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Teagasc Green Acres Financial Performance Year 3

Teagasc Green Acres Financial Performance Year 3

2021 was to be the final year of the Teagasc Green Acres Dairy calf to beef programme before it transitions into the new DairyBeef500 programme in 2022. The 12 Green Acres farmer participants will move into the new DairyBeef500 programme. Alan Dillon, Teagasc Beef Specialist has more information

Profits rise 39% in 2021 to an average of €650/ha net profit excluding all subsidies

The 12 Green Acres farmer participants will be moving into the new DairyBeef500 programme this year along with new entrants so the progress of the existing participants will continue to be tracked for the next number of years.

Beef prices began to rise in late spring 2021 and remained relatively strong for the rest of the year. A number of the Green Acres participants have reduced their age of slaughter over the years so by virtue of that fact missed out on the beef price rises with a number of stock going to slaughter. The benefits of the beef price rise will be more evident in the 2022 Profit Monitors rather than 2021 on these farms.

None the less despite the beef price rising a little too late in the year for some farmers, the overall result is quite positive across the programme farmers with a net margin recorded of €650/ha excluding all direct payments.

There was a large range of profits on farm depending on system, stocking rate and land type. Those with higher stocking rates on drier farms typically performed best but those on the heavier ground still managed to make respectable profits once technical efficiency was achieved.

Profit versus Beef price

There’s no doubt that the beef price increase in 2021 made a contribution to increasing the net profit across the farms. Beef price rose 11% in 2021 versus the previous year. This contributed to net profits rising by an average of 39% from €468/ha to €650/ha, however the total spend on variable costs increased by 25% over the same period, a percentage of this was from increased volume of fertilizer and feed used to coincide with an increased stocking rate but also a percentage was caused by inflation in costs of feed, fertilizer, polythene and milk. This will be increased dramatically in 2022.

Fixed costs rose by 11% across farms with a wide variation in costs depending on level of building, drainage work and machinery investment carried out on farm.

While beef prices have continued to rise into 2022 and will leave extra cash in the system for those running calf to beef, a problem may arise in winter 2022 when the full effects of input inflation begin to take effect. A significant further increase in beef price will be required next winter to maintain margins.

e-Profit Monitor (€PM) results

Output Value and Year cost comparison

From the table above it can be seen that the grassland Organic Nitrogen per hectare rose to 183kg/ha. However as some of the farmers in the programme carry a significant tillage operation on their farms separate to the calf to beef system, only 1 farmer ended up in derogation last year with the majority of farmers carrying 160-170kg organic N/ha. The most significant improvement is the kg of liveweight per hectare produced on the farm has increased from 994kg/ha to 1427kg/ha. Output on farms has been key to profit with those carrying the lowest levels of output achieving the poorest level of margin.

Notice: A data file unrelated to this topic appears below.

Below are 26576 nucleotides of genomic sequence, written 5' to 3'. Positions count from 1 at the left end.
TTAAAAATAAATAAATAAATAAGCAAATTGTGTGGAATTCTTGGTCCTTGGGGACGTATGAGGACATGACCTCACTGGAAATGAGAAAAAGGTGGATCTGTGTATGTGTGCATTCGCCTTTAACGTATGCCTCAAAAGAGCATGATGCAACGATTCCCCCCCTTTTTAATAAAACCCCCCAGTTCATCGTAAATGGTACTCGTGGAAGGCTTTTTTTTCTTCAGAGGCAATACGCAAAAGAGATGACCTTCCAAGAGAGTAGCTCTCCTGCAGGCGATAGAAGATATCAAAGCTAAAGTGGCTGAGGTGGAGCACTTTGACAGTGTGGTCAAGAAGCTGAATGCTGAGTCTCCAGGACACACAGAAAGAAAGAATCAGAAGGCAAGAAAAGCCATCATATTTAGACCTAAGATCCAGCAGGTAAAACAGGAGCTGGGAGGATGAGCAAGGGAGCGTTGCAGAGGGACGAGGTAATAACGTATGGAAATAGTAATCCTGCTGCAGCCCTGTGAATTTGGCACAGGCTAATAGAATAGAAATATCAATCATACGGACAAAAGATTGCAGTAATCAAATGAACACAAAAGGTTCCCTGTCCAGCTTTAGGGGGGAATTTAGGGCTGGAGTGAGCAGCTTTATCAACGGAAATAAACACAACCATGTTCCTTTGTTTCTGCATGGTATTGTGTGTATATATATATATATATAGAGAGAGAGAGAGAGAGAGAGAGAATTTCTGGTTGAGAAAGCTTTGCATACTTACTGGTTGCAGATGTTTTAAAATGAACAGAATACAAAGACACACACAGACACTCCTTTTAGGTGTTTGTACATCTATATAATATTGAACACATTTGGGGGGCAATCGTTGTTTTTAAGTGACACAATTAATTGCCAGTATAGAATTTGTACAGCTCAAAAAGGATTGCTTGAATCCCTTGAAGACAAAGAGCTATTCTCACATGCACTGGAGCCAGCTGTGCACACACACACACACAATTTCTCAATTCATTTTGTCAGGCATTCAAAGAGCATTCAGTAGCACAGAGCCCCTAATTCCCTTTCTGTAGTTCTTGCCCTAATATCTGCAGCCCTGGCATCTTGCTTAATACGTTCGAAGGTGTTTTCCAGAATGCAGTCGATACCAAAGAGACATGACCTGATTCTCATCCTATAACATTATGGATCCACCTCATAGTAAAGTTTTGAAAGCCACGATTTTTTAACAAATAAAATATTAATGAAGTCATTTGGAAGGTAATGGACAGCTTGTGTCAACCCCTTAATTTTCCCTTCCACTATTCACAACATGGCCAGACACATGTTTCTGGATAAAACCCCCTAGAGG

Taking into account that kg of liveweight/LU has increased also from 455kg to 606kg/lu, this shows that the increase in performance has been achieved on an individual animal basis as much as from increased stocking rate.

Variable costs have increased by €418/ha over the course of the programme which is to be expected given the increased stocking rate. The important to focus on is that the increase in spend on variable cost such as feed, fertilizer, vet and contractor have not eroded the extra output value and left an increased gross margin of €1341/ha in 2021 versus €706/ha in 2019.

Fixed costs on the farm have increased from €606/ha to €692/ha. Part of what contributed to the increase in costs was some farmers requiring investment in housing and land improvements.

A number of the farmers are running significant amounts of leased land also which is fully costed in the fixed costs.

Overall the farmers in the programme are very happy with the progress made which gives them a buffer to handle any increased costs of production that may occur in the years ahead.


While the trebling of fertilizer and near doubling of feed costs will have stretched the cash reserves of the monitor farms in the first half of the year, strong beef prices in excess of €5/kg will give the farmers confidence to continue their system and push to finish stock as early as possible on good quality silage with as little meal as is needed to achieve the required fat score.

Those farmers who have maintained output and production levels over the past few years when beef prices were on the floor have received some reward this year for their efforts.

For 2022, a focus on further improving grazing infrastructure and soil pH will help to reduce the effect of input cost increases to some degree. There does remain a question about how high concentrate prices will go in the winter and what the required beef price will be to cover these costs and the monitor farmers will make decisions on their finishing strategy come the autumn time post mid season weighing.

Find out more about Green Acres Calf to Beef and the farmers involved. | Find out about the Teagasc Profit Monitor (€PM) here or contact your local Teagasc advisor for more details.

The Teagasc Beef Specialists issue an article on a topic of interest to Suckler and Beef farmers every Wednesday here on Teagasc Daily.  Find more on Teagasc Beef here  Teagasc provides a Local Advisory and Education service to farmers. Find your local Teagasc office here